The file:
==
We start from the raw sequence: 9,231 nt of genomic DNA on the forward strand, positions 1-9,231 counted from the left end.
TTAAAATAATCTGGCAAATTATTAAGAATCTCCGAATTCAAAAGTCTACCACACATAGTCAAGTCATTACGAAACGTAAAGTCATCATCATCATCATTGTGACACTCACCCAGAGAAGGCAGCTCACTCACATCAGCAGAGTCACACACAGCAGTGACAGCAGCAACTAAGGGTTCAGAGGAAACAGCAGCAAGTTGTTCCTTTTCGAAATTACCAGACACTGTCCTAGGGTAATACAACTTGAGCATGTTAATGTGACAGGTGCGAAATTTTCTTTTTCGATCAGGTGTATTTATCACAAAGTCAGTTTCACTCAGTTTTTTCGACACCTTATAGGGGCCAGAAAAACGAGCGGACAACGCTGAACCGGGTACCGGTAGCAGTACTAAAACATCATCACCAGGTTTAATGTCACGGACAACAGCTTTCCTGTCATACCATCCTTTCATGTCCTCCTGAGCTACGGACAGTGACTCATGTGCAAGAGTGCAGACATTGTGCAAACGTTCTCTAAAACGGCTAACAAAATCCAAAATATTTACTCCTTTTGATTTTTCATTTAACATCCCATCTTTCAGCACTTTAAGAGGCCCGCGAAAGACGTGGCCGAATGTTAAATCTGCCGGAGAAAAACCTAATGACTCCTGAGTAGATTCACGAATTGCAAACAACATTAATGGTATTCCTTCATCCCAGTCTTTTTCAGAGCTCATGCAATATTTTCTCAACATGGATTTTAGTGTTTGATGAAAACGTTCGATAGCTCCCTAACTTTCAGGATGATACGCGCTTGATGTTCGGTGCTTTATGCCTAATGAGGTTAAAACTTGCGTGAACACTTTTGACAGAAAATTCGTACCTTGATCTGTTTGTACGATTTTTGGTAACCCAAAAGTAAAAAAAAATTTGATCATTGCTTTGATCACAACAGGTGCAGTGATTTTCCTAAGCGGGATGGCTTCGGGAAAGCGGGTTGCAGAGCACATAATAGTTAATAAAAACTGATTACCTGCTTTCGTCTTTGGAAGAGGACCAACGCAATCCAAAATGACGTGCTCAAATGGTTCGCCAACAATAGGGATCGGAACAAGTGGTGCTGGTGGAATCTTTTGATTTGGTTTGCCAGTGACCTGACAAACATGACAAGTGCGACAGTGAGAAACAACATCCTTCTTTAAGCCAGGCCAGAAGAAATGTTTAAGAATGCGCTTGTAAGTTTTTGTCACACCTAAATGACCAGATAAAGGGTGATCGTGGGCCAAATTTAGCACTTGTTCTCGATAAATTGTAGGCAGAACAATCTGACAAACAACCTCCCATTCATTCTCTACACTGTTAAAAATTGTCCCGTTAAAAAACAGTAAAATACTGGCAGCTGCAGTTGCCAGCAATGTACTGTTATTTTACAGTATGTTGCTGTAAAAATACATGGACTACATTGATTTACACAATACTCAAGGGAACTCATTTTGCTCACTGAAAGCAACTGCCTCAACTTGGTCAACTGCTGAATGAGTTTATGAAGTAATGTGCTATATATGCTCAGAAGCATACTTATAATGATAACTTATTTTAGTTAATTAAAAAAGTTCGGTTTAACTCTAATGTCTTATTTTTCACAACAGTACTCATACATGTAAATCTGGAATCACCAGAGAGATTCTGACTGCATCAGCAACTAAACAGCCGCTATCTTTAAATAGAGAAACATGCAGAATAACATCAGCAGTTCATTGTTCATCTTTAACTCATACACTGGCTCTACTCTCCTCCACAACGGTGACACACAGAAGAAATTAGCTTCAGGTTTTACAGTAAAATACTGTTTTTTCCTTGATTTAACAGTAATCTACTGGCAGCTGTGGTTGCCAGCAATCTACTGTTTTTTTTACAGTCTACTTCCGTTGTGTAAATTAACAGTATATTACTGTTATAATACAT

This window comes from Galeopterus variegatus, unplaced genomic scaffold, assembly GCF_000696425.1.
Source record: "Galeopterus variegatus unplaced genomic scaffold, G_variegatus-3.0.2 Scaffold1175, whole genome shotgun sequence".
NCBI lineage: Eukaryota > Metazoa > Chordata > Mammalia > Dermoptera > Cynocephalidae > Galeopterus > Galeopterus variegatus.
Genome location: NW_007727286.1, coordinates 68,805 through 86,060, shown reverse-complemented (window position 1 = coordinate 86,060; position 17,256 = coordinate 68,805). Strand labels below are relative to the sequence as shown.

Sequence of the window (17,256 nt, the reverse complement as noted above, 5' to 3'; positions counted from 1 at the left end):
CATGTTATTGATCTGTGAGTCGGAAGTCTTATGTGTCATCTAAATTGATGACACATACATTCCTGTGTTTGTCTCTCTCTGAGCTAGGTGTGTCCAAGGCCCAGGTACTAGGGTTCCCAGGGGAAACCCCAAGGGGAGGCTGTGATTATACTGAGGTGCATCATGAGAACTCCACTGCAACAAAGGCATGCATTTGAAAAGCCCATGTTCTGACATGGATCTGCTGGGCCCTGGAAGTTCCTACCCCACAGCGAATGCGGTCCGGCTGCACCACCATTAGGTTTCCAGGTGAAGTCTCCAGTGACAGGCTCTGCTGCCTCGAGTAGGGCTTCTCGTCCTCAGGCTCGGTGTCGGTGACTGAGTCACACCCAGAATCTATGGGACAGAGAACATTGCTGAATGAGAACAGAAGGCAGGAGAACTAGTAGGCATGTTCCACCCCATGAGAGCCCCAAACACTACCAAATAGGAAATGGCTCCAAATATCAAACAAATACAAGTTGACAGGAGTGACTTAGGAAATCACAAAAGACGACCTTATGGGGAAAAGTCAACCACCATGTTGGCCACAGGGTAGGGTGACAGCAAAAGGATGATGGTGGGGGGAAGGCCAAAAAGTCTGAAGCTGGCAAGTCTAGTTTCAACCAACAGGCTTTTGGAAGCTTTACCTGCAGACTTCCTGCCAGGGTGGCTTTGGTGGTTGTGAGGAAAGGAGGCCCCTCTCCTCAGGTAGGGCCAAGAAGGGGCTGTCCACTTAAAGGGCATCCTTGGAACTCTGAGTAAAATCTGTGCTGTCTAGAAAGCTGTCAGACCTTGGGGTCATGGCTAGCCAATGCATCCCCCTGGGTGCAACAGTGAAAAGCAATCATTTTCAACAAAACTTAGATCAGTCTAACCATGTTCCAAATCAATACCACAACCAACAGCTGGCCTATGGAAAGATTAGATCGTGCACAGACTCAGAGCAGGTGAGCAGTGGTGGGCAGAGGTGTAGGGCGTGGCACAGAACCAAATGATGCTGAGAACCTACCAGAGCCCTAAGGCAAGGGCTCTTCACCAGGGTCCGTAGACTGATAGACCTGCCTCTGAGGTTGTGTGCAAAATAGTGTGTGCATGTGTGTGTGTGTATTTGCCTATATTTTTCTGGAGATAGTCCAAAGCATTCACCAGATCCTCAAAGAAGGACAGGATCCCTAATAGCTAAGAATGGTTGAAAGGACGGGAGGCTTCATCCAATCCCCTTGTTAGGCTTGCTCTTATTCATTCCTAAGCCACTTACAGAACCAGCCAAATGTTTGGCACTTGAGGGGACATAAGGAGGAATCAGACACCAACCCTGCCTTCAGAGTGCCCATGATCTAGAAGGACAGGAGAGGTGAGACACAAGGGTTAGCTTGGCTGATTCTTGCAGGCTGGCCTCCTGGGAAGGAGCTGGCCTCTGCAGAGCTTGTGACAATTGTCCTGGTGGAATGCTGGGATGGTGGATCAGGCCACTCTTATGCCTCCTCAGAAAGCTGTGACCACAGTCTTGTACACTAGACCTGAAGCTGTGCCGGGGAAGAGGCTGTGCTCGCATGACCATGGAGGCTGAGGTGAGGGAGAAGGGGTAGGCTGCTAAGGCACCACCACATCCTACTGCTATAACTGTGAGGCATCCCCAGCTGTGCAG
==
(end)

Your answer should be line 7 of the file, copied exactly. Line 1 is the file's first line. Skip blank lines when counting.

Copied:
Sequence of the window (17,256 nt, the reverse complement as noted above, 5' to 3'; positions counted from 1 at the left end):